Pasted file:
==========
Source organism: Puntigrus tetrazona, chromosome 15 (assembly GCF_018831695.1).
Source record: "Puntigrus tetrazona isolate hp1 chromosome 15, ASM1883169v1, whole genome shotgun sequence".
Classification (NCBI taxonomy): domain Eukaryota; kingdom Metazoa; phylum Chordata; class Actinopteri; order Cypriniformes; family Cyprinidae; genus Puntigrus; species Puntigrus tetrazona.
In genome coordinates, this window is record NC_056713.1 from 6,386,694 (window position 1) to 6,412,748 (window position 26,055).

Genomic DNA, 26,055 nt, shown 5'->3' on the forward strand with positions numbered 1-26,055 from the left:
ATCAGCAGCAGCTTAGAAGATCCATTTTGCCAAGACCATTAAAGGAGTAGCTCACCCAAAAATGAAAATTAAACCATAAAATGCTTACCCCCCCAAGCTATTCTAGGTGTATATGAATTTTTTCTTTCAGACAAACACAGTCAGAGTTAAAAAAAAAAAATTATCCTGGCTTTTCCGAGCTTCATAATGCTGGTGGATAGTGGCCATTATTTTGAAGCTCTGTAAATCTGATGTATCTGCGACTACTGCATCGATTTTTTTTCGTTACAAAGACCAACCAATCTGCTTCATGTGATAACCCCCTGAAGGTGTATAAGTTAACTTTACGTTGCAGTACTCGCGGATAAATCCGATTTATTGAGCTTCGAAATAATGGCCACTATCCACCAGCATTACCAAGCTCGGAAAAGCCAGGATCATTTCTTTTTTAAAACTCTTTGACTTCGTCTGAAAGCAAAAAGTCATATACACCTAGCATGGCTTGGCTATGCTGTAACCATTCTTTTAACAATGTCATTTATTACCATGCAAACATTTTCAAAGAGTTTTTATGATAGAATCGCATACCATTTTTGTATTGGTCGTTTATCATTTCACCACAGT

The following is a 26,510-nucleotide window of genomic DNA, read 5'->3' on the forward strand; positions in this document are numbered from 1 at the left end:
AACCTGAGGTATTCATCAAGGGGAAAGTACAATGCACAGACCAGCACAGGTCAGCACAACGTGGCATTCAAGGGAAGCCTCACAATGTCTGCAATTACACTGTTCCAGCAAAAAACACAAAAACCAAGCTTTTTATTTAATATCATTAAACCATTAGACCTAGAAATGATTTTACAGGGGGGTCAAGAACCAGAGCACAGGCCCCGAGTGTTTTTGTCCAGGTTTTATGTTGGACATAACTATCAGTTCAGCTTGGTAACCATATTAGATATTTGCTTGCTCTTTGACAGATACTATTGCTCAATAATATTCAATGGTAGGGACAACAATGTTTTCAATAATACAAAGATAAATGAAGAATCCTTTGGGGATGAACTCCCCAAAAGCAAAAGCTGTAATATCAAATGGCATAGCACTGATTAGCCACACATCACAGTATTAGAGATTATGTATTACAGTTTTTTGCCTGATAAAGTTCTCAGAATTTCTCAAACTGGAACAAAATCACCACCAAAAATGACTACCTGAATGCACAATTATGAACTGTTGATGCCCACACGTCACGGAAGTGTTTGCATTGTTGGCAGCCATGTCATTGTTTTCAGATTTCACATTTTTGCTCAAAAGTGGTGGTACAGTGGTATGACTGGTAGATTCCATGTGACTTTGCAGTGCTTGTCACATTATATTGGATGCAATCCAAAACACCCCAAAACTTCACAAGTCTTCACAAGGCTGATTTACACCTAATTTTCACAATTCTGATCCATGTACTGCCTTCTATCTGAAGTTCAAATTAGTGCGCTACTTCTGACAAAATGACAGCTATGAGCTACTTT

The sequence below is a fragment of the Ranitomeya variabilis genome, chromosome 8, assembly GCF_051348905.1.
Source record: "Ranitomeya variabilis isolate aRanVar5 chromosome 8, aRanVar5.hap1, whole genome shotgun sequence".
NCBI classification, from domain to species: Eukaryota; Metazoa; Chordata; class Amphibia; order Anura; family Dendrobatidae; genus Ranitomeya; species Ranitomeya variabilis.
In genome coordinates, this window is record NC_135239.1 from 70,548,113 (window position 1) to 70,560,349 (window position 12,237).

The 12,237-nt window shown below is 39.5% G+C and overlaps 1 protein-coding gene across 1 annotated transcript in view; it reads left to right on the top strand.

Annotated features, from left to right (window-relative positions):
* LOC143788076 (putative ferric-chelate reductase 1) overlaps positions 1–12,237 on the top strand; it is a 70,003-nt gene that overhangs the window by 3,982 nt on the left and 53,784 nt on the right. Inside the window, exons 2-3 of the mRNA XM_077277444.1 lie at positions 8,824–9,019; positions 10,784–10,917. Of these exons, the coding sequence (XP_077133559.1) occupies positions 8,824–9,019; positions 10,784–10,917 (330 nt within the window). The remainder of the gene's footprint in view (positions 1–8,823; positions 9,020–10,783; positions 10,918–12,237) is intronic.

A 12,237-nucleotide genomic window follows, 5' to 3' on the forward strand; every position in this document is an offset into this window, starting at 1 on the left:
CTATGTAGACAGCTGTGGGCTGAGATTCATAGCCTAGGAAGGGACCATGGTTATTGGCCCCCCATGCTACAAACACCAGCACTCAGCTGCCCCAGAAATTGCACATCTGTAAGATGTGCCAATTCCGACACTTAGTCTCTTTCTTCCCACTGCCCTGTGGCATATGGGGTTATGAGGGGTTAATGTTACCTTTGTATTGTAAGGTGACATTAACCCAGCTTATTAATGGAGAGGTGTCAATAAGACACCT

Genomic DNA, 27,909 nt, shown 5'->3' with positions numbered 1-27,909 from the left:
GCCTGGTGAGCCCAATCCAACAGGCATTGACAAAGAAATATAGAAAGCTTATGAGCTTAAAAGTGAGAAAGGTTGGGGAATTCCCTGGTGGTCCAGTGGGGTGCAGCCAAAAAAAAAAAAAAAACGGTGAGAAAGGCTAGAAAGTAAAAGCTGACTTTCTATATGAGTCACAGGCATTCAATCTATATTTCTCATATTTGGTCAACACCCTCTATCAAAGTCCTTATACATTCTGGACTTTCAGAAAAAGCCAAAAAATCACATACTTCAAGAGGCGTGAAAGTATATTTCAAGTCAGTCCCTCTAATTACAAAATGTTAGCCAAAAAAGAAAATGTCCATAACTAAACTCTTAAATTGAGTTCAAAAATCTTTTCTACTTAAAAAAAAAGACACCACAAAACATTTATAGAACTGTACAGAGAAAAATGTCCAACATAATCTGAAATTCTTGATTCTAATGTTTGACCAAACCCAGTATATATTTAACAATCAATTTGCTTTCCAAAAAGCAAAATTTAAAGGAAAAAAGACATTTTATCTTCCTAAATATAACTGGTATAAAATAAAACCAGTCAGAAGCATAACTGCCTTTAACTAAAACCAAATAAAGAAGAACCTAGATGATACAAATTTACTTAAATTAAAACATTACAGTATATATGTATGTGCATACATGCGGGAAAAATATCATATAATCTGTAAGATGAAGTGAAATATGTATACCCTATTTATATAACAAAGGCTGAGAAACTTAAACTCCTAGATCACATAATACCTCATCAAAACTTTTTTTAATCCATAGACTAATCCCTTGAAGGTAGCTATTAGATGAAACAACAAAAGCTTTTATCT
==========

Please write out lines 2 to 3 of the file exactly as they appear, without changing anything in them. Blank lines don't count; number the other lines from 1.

Source record: "Puntigrus tetrazona isolate hp1 chromosome 15, ASM1883169v1, whole genome shotgun sequence".
Classification (NCBI taxonomy): domain Eukaryota; kingdom Metazoa; phylum Chordata; class Actinopteri; order Cypriniformes; family Cyprinidae; genus Puntigrus; species Puntigrus tetrazona.